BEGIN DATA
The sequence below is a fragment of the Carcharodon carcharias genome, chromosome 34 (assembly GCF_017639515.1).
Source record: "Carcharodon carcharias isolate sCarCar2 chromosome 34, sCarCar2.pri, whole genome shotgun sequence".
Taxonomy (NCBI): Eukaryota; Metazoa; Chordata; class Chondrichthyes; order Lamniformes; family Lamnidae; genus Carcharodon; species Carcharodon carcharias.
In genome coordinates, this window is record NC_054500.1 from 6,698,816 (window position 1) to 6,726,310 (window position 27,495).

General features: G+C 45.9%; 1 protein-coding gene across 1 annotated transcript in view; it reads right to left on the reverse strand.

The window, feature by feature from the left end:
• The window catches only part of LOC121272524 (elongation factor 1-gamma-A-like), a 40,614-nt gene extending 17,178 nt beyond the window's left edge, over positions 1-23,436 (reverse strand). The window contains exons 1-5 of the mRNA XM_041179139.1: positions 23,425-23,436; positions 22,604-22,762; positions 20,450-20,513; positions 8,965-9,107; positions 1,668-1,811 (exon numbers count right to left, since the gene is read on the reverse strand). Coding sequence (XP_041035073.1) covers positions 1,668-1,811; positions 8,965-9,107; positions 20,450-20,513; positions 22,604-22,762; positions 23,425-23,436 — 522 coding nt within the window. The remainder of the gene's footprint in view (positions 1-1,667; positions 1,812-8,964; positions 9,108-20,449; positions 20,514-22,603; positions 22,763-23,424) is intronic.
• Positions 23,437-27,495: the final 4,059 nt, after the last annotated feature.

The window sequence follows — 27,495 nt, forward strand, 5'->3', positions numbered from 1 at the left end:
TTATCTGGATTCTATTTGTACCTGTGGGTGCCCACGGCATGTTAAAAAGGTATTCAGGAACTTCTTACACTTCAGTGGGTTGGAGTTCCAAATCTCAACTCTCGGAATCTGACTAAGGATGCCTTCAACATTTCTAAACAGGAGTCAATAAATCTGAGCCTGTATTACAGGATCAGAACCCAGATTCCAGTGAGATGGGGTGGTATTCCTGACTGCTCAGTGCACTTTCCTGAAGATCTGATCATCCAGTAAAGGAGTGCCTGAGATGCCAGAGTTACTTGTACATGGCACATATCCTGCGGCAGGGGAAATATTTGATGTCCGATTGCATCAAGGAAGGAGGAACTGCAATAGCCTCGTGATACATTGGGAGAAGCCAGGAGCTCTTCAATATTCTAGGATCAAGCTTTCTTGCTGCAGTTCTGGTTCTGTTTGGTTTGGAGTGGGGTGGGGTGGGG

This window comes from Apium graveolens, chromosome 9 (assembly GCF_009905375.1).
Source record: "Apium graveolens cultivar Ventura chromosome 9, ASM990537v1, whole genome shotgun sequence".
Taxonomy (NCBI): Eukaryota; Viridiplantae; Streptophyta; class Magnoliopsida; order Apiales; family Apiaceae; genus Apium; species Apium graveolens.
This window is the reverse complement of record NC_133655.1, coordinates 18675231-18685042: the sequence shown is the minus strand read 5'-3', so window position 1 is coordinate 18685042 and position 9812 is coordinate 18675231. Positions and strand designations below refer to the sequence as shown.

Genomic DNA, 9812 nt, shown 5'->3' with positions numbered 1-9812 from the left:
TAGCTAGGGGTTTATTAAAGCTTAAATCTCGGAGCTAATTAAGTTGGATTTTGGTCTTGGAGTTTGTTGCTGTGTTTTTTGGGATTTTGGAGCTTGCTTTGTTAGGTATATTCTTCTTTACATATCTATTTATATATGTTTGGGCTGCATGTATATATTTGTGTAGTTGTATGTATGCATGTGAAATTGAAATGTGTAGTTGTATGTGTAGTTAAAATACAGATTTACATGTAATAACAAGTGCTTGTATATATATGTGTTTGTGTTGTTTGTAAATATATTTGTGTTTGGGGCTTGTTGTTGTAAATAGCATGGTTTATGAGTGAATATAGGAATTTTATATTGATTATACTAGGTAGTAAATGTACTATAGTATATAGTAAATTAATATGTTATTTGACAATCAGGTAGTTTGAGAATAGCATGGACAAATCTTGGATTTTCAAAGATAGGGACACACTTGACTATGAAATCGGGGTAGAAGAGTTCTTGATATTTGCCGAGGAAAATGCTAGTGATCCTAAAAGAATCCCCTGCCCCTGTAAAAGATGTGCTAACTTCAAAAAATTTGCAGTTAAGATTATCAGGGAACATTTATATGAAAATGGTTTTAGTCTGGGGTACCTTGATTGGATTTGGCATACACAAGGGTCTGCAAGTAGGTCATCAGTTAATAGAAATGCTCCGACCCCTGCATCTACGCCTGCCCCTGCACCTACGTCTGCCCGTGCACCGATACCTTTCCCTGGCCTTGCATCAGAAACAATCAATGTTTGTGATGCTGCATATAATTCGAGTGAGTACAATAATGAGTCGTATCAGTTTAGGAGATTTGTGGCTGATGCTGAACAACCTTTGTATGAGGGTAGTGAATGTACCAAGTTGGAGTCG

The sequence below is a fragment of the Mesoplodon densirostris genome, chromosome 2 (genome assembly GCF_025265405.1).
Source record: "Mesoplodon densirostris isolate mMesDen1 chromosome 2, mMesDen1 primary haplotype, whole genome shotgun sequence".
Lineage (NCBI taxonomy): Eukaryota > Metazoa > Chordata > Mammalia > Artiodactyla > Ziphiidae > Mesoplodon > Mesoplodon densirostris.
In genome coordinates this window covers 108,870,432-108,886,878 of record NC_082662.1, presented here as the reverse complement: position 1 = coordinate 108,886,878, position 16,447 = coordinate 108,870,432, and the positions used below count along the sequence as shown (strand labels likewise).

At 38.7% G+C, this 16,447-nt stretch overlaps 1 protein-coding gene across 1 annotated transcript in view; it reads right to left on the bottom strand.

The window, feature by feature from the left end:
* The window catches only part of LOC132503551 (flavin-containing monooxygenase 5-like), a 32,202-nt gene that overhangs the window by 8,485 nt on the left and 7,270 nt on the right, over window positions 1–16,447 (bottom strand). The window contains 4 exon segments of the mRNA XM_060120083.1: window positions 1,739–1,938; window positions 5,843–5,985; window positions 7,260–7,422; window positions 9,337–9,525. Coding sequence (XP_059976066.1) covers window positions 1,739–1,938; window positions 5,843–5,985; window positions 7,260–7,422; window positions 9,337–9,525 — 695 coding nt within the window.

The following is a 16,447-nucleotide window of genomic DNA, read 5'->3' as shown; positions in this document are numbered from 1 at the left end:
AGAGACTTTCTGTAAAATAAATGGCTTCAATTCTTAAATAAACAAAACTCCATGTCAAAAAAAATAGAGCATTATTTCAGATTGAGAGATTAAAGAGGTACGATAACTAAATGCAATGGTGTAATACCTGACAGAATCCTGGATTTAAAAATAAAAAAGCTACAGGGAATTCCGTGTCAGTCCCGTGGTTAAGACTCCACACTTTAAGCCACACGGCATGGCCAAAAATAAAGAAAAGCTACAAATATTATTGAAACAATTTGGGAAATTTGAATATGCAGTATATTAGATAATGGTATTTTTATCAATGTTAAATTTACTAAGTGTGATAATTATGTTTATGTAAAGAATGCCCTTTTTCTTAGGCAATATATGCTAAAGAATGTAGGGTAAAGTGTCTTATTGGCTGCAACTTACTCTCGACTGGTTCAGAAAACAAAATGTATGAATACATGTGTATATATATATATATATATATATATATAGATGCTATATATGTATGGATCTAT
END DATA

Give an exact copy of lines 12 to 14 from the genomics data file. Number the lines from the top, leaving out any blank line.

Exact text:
Source record: "Apium graveolens cultivar Ventura chromosome 9, ASM990537v1, whole genome shotgun sequence".
Taxonomy (NCBI): Eukaryota; Viridiplantae; Streptophyta; class Magnoliopsida; order Apiales; family Apiaceae; genus Apium; species Apium graveolens.
This window is the reverse complement of record NC_133655.1, coordinates 18675231-18685042: the sequence shown is the minus strand read 5'-3', so window position 1 is coordinate 18685042 and position 9812 is coordinate 18675231. Positions and strand designations below refer to the sequence as shown.